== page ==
Student discord over the reporting of sexual assaults on campus intensifies an ongoing dialogue on Oxy's policies and process
Occidental has retained Gina Maisto Smith, a nationally recognized expert in sexual misconduct, to review its policies on sexual assault and offer advice on how to improve the campus climate surrounding an issue that has been the subject of a passionate and often challenging conversation on campuses nationwide, including Yale University, Amherst College, and the University of North Carolina at Chapel Hill.
Smith, a former sex-crimes prosecutor with the Philadelphia District Attorney's Office, was hired to underline the administration's commitment to addressing the problem of sexual misconduct at Occidental, according to President Jonathan Veitch. "There is no one better qualified to give our policies and procedures a thorough evaluation, and to offer recommendations for improving them," he says.
Smith—who has worked with Amherst and UNC on the same issue—made her initial visit to the Oxy campus April 3-4 to meet with members of the College's Sexual Assault Task Force, formed in February, as well as with students, faculty, and staff. "We hope she will be a useful resource for the task force, and she can move ahead with her work as expeditiously as possible," Veitch says.
Like other schools across the country, Occidental has been working continuously to improve its policies regarding sexual misconduct since the U.S. Department of Education issued its so-called "Dear Colleague" letter in April 2011. The letter reminded colleges that the scope of Title IX covers sexual violence and laid out in detail colleges' responsibilities under the law.
Eighteen months later, Oxy implemented a new sexual misconduct policy based on the National Council for Higher Education Risk Management's best practices model. (The new policy addresses all issues of sexual misconduct, not solely sexual assault.) One of the key changes was moving the handling of complaints to a team investigation model in which all investigators are specifically trained in such work.
But a group of faculty and students who had been meeting independently with administrators to improve sexual assault policy grew critical of the process, charging that the pace was too slow, the changes made failed to effectively address the issue, and that recommendations from faculty and students were ignored. That group, the Oxy Sexual Assault Coalition, presented the College with a list of 12 demands last October, dealing with everything from the definition of consent to how assaults should be reported. After a series of meetings and town halls, Veitch said he agreed in principle to 10 of the 12 demands, but that the specifics still needed to be worked out.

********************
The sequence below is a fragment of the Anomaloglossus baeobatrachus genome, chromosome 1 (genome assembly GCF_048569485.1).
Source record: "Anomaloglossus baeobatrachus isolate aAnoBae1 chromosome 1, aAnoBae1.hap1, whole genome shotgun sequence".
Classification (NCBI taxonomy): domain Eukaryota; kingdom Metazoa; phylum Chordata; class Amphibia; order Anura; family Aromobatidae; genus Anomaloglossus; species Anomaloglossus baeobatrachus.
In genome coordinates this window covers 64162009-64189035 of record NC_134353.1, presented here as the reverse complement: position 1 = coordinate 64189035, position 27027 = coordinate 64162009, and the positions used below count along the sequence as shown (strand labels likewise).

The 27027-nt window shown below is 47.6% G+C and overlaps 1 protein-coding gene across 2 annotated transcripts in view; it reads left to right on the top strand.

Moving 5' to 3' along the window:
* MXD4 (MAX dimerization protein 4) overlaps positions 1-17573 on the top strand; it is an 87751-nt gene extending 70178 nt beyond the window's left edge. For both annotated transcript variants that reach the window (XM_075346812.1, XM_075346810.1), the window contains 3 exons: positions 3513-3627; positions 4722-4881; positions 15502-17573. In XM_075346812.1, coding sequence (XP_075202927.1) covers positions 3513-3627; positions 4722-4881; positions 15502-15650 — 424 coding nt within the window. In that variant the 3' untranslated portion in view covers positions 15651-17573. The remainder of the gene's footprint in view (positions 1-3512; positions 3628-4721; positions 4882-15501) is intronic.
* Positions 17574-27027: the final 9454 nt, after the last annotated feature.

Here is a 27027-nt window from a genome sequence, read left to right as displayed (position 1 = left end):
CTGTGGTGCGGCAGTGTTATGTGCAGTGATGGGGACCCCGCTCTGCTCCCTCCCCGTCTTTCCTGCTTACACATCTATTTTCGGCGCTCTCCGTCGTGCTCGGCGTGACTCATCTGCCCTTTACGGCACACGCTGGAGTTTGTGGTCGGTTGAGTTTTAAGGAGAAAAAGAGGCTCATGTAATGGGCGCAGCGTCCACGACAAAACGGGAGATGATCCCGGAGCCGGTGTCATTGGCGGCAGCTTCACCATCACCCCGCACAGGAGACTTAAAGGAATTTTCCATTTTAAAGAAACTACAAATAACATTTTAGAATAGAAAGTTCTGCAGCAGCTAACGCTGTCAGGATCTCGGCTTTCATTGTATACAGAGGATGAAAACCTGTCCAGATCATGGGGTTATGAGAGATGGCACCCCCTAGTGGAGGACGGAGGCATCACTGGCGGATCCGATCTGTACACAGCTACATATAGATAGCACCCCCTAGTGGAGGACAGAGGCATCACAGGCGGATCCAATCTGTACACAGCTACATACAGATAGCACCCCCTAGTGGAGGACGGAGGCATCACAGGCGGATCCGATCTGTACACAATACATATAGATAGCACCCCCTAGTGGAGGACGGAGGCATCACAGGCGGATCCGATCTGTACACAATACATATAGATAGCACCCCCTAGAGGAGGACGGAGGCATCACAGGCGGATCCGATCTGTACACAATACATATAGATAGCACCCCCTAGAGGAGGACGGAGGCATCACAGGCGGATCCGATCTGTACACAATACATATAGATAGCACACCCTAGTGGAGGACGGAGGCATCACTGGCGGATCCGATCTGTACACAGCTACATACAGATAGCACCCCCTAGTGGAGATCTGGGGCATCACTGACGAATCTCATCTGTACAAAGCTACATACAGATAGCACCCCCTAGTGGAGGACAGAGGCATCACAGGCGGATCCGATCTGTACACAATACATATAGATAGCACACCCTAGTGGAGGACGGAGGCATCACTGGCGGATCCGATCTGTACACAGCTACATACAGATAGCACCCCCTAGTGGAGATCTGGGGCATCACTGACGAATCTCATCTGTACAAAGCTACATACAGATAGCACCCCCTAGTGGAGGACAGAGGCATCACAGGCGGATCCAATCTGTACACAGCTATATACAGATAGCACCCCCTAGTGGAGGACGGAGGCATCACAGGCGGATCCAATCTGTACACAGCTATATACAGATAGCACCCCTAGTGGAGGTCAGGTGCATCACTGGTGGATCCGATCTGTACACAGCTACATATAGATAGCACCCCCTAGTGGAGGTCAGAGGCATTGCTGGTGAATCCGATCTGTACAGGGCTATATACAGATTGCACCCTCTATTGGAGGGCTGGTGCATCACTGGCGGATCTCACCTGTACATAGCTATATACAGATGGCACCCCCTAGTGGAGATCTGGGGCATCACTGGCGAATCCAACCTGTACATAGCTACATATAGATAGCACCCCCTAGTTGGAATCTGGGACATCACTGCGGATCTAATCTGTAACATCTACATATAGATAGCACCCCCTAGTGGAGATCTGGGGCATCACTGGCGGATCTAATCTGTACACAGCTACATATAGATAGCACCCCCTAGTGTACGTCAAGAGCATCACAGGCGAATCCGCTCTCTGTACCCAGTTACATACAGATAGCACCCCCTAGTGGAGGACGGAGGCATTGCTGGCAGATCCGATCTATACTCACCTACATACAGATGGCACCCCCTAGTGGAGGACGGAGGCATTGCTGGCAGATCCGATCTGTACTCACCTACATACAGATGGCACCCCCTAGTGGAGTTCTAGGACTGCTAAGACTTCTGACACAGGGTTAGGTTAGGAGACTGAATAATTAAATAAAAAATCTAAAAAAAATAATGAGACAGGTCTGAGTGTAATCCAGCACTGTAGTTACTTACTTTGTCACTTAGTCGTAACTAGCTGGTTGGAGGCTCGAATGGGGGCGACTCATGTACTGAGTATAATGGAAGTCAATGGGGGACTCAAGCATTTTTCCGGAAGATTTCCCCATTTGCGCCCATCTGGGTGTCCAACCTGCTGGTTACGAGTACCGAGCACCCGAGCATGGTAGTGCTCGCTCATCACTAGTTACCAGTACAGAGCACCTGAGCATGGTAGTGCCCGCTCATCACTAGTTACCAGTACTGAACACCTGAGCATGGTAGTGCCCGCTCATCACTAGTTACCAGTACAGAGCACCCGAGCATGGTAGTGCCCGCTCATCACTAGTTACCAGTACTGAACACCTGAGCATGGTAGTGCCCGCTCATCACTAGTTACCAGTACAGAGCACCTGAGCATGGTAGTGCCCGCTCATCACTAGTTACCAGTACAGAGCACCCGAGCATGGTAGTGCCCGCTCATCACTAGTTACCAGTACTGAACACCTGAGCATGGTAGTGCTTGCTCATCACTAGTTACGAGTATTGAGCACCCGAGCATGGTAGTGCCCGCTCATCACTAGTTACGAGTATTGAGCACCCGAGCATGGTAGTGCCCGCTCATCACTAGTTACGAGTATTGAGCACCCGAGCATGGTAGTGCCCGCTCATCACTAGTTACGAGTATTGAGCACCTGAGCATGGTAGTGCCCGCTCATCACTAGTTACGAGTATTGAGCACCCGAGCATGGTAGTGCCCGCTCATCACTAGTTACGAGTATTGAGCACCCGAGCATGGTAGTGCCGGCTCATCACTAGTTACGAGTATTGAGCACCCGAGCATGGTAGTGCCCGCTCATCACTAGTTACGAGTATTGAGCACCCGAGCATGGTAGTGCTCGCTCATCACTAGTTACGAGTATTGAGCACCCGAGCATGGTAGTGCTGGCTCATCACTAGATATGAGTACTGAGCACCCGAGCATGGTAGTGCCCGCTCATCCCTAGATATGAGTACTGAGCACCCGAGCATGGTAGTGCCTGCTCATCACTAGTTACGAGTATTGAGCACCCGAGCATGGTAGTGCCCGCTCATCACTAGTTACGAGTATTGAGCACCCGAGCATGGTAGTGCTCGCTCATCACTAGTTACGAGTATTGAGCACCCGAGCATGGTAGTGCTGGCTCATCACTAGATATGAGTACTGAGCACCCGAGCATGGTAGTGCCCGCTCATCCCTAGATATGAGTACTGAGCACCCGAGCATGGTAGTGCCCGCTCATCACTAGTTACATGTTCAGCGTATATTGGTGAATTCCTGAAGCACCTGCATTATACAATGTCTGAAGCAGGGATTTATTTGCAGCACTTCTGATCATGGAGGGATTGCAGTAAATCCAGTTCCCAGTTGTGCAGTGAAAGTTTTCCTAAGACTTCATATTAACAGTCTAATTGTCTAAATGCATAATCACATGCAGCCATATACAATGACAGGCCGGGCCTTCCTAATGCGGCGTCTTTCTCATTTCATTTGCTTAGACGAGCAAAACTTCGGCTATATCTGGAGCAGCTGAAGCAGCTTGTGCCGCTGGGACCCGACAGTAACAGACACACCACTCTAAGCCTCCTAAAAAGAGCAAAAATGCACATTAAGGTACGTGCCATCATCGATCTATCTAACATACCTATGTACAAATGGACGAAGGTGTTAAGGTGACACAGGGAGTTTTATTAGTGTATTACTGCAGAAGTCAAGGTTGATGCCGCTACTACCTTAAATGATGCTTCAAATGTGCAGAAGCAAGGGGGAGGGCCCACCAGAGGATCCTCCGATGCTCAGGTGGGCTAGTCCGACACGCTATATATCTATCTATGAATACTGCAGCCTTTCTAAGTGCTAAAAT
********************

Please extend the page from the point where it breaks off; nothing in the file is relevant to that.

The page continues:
OSAC declared that complete agreement had been reached, and reacted with outrage when news of a February 24 sexual assault involving two Oxy students was announced to campus four days later, following several reports in the local media. A March 1 protest on the Quad attracted nearly 300 students, and its campaign to publicize the issue has drawn national attention, including coverage from The New York Times.
On March 6, OSAC announced that it intended to file a federal complaint about ongoing issues of sexual assault with the Office of Civil Rights and a Clery Act complaint with the U.S. Department of Education alleging violations of the laws governing the reporting of sexual misconduct cases.
As of press time, the College had not been notified of a filing of either complaint. "We respect the right of any member of the Oxy community to exercise his or her legal rights," Veitch says.
The seven-member Sexual Assault Task Force, which includes two student representatives, two faculty members, and three College employees, is now meeting weekly to "facilitate a process of open, honest, and respectful dialogue which leads to significant action during this semester," said a March 7 email signed by task force co-chairs Danielle Dirks, assistant professor of sociology, and Shelby Radcliffe, vice president for institutional advancement. A March 21 town hall meeting in Thorne Hall convened by the task force drew an often-emotional audience of about 500 students, faculty, and staff.
"It takes time to sort out the issues, but our priority is to keep students safe," Veitch says. "We want to take action, but also to get it right—and there is tension in expediting the process." As he vowed in a March 19 email to campus: "There will be disagreements … But there will be results."